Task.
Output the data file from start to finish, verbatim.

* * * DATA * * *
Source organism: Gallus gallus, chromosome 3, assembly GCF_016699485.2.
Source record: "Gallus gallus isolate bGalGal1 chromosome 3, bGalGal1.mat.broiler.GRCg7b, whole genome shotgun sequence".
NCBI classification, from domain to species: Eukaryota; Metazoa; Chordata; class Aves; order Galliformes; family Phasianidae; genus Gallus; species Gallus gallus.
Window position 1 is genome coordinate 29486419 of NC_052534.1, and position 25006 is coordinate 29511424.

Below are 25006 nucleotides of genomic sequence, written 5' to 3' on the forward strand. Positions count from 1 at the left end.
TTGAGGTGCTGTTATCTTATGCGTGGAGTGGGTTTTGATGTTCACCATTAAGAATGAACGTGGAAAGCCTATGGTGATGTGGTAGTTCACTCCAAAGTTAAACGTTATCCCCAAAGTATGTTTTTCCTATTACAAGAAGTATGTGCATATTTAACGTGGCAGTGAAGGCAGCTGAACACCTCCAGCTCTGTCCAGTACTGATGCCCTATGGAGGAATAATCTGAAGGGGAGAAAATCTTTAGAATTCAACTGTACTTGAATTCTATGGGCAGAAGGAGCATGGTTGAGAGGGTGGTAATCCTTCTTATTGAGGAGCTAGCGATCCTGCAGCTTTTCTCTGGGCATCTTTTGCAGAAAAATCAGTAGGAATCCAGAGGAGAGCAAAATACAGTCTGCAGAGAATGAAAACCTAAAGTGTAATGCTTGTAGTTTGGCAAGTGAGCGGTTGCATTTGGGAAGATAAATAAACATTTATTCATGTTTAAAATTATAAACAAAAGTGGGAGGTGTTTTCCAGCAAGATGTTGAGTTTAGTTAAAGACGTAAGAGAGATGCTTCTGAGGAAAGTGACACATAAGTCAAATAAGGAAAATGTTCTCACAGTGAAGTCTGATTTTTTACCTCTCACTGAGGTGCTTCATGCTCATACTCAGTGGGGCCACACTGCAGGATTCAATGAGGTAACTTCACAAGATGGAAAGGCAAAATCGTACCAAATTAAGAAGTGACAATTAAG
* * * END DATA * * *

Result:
Source organism: Gallus gallus, chromosome 3, assembly GCF_016699485.2.
Source record: "Gallus gallus isolate bGalGal1 chromosome 3, bGalGal1.mat.broiler.GRCg7b, whole genome shotgun sequence".
NCBI classification, from domain to species: Eukaryota; Metazoa; Chordata; class Aves; order Galliformes; family Phasianidae; genus Gallus; species Gallus gallus.
Window position 1 is genome coordinate 29486419 of NC_052534.1, and position 25006 is coordinate 29511424.

Below are 25006 nucleotides of genomic sequence, written 5' to 3' on the forward strand. Positions count from 1 at the left end.
TTGAGGTGCTGTTATCTTATGCGTGGAGTGGGTTTTGATGTTCACCATTAAGAATGAACGTGGAAAGCCTATGGTGATGTGGTAGTTCACTCCAAAGTTAAACGTTATCCCCAAAGTATGTTTTTCCTATTACAAGAAGTATGTGCATATTTAACGTGGCAGTGAAGGCAGCTGAACACCTCCAGCTCTGTCCAGTACTGATGCCCTATGGAGGAATAATCTGAAGGGGAGAAAATCTTTAGAATTCAACTGTACTTGAATTCTATGGGCAGAAGGAGCATGGTTGAGAGGGTGGTAATCCTTCTTATTGAGGAGCTAGCGATCCTGCAGCTTTTCTCTGGGCATCTTTTGCAGAAAAATCAGTAGGAATCCAGAGGAGAGCAAAATACAGTCTGCAGAGAATGAAAACCTAAAGTGTAATGCTTGTAGTTTGGCAAGTGAGCGGTTGCATTTGGGAAGATAAATAAACATTTATTCATGTTTAAAATTATAAACAAAAGTGGGAGGTGTTTTCCAGCAAGATGTTGAGTTTAGTTAAAGACGTAAGAGAGATGCTTCTGAGGAAAGTGACACATAAGTCAAATAAGGAAAATGTTCTCACAGTGAAGTCTGATTTTTTACCTCTCACTGAGGTGCTTCATGCTCATACTCAGTGGGGCCACACTGCAGGATTCAATGAGGTAACTTCACAAGATGGAAAGGCAAAATCGTACCAAATTAAGAAGTGACAATTAAG